Gay MPs rush to pay back expenses

A protester holds a rainbow flag outside the Houses of Parliament in central London on June 3, 2013, as protesters gather in support of same-sex marriage

MPs are being forced to pay back expenses after public outcry.

Last night, David Cameron said that any Tory MP who refused to pay back questionable expenses claims would face suspension from the party.

In a press conference, he revealed personally that he would be repaying £680 for maintenance on his home in Oxfordshire.

Openly gay MP and Shadow Leader of the Commons Alan Duncan promised last night he would pay back the £4,000 he claimed on expenses for gardening.

Other Tory MPs forced to pay back expenses include shadow schools secretary Michael Gove, who claimed £7,000 for designer furniture, policy chief Oliver Letwin, who claimed £2,000 for repairing a leak under his tennis court and shadow Chancellor George Osbourne, who claimed £440 for a taxi after missing a train.

Mr Cameron added he was setting up a new anti-sleaze panel and that expenses would have to be repaid if the public thought them lavish or suspect, regardless of whether claims passed the Commons fees office.

He said: “People are right to be angry that some MPs have taken public money to pay for things that, frankly, few can afford. You have been let down. Politicians have done things that are unethical and wrong. I don’t care if they were within the rules, they were wrong.”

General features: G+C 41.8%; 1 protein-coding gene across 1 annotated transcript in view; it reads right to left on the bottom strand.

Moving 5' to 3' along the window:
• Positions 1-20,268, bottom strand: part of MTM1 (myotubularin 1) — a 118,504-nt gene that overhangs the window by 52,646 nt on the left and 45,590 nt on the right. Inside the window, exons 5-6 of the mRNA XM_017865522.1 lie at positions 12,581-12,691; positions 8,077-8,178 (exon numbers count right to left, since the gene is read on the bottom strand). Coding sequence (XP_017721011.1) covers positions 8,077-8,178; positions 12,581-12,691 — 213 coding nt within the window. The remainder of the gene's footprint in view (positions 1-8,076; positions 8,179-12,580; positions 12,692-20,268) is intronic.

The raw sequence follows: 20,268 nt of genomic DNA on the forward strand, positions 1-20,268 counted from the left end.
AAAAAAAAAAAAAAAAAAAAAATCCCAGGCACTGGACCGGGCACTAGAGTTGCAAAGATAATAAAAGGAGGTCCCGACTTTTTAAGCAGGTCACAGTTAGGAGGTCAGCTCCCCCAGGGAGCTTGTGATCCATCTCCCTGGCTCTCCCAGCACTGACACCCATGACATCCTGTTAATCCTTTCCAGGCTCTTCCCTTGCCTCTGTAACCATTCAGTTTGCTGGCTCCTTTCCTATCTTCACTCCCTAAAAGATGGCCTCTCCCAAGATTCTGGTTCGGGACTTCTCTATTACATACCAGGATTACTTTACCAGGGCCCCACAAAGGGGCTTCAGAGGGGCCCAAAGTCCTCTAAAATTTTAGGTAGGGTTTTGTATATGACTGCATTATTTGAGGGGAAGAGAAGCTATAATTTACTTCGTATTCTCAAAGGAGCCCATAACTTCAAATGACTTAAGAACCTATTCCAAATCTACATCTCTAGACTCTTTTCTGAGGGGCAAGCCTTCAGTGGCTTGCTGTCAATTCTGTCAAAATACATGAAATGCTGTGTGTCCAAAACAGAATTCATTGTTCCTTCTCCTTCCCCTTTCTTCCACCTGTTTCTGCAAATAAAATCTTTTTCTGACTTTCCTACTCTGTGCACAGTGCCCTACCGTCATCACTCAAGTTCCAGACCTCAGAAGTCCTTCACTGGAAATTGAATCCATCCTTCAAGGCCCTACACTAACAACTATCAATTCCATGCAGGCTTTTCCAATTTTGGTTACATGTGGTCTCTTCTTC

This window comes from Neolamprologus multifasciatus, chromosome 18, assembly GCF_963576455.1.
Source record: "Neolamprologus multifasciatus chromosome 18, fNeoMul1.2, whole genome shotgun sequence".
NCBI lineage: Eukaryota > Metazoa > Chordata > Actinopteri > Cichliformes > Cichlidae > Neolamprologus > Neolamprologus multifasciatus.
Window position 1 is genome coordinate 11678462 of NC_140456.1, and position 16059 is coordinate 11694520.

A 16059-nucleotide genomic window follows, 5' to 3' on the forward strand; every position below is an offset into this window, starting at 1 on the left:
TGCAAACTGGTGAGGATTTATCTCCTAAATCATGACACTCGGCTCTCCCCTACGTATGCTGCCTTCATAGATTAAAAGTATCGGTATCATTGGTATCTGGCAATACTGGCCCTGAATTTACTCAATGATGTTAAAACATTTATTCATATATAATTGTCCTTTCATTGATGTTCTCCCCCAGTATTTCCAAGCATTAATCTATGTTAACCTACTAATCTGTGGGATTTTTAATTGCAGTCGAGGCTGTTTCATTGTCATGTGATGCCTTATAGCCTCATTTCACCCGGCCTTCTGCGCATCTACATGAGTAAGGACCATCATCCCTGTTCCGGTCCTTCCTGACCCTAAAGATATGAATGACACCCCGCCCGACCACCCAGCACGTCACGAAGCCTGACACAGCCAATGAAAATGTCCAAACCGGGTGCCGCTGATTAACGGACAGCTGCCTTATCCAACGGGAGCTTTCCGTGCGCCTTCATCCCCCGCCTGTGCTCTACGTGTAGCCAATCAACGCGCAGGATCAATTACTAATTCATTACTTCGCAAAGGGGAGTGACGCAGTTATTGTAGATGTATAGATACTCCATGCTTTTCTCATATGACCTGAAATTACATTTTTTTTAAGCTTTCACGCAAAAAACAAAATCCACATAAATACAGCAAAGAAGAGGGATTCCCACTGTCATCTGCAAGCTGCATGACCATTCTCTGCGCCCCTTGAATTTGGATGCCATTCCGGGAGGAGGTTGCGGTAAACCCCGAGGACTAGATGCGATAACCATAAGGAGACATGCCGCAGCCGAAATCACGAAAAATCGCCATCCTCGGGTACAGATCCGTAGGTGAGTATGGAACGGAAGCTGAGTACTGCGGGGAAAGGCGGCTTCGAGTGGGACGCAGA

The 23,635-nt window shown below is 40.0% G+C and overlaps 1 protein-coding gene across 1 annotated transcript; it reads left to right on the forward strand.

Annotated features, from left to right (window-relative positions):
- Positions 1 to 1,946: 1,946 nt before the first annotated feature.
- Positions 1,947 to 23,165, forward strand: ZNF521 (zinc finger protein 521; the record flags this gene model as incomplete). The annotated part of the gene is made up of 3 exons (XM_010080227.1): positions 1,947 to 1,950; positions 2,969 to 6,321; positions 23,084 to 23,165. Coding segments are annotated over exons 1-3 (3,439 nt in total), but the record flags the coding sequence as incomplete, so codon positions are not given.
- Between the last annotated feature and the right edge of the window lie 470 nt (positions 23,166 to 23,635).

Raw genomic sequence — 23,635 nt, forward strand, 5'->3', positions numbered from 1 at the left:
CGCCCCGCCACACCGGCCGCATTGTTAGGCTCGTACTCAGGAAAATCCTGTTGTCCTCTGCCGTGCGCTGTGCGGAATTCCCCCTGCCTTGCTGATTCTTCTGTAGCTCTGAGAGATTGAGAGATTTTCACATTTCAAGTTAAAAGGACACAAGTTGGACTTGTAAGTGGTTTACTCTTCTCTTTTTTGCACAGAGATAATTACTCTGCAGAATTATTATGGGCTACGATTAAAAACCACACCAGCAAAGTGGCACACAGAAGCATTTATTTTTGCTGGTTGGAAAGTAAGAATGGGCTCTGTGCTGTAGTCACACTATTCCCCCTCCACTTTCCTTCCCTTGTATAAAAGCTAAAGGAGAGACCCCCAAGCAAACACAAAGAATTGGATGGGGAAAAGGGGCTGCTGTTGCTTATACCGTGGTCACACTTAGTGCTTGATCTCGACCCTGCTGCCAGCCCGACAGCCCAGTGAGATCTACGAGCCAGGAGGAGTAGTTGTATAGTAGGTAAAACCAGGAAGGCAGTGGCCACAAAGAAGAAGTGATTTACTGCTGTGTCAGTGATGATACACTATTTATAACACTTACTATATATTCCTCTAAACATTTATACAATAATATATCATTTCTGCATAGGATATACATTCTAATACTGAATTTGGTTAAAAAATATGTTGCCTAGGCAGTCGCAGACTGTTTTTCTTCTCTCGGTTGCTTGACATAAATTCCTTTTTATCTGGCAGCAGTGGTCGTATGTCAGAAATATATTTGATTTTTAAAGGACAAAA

Gordon Brown announced last night that all MPs from all three parties who had claimed expenses in the last four years would have their receipts scrutinised by an independent panel.

Communities secretary Hazel Blears is to pay back £13,332 of capital gains tax she avoided paying on the sale on her second home, while Margaret Moran, Labour MP for Luton South is to repay £22,500 for treating dry rot at her house in Southampton. Ronnie Campbell, Labour MP for Blyth Valley will repay £6,200 claimed for furnishing a second home.

Openly gay MP Ben Bradshaw will not be paying back his claims, his spokesman said this morning. Mr Bradshaw claimed for the full mortgage of a home he jointly owned with his civil partner.

In an interview with on Monday, he claimed the Daily Telegraph had been “homophobic” in the way it reported his expenses, saying he had been in the same circumstances as David Cameron, who had not come under fire over his mortgage payments.

In reform proposals submitted by the government to the Commons Committee on Members’ Allowances last night, MPs will no longer be allowed to switch their designated first and second homes to maximise their payments. They will normally be allowed only one change in a five-year parliament.

MPs will also no longer be able to use their “second homes” allowance to buy furniture, white goods and fittings, while the committee will consider a cap on mortgage interest payments.

Under David Cameron’s proposals, claims for barbecues, bath plugs and patio heaters would no longer be allowed.

He has said Tory MPs will only be allowed to claim for rent, mortgage interest, hotel bills, utility bills, service charges and council tax under the second homes allowance. All claims will be published online and there will be a ban on “flipping” between designated first and second homes.